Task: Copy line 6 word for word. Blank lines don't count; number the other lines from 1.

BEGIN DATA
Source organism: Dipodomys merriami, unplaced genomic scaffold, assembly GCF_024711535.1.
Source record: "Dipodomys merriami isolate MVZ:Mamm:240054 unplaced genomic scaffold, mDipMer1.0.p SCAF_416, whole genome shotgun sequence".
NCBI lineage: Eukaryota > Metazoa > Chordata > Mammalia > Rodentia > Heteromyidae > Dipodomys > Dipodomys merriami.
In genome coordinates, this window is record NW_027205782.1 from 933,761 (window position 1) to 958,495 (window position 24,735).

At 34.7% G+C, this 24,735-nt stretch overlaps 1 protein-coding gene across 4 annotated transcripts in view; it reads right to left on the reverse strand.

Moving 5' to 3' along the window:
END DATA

Moving 5' to 3' along the window: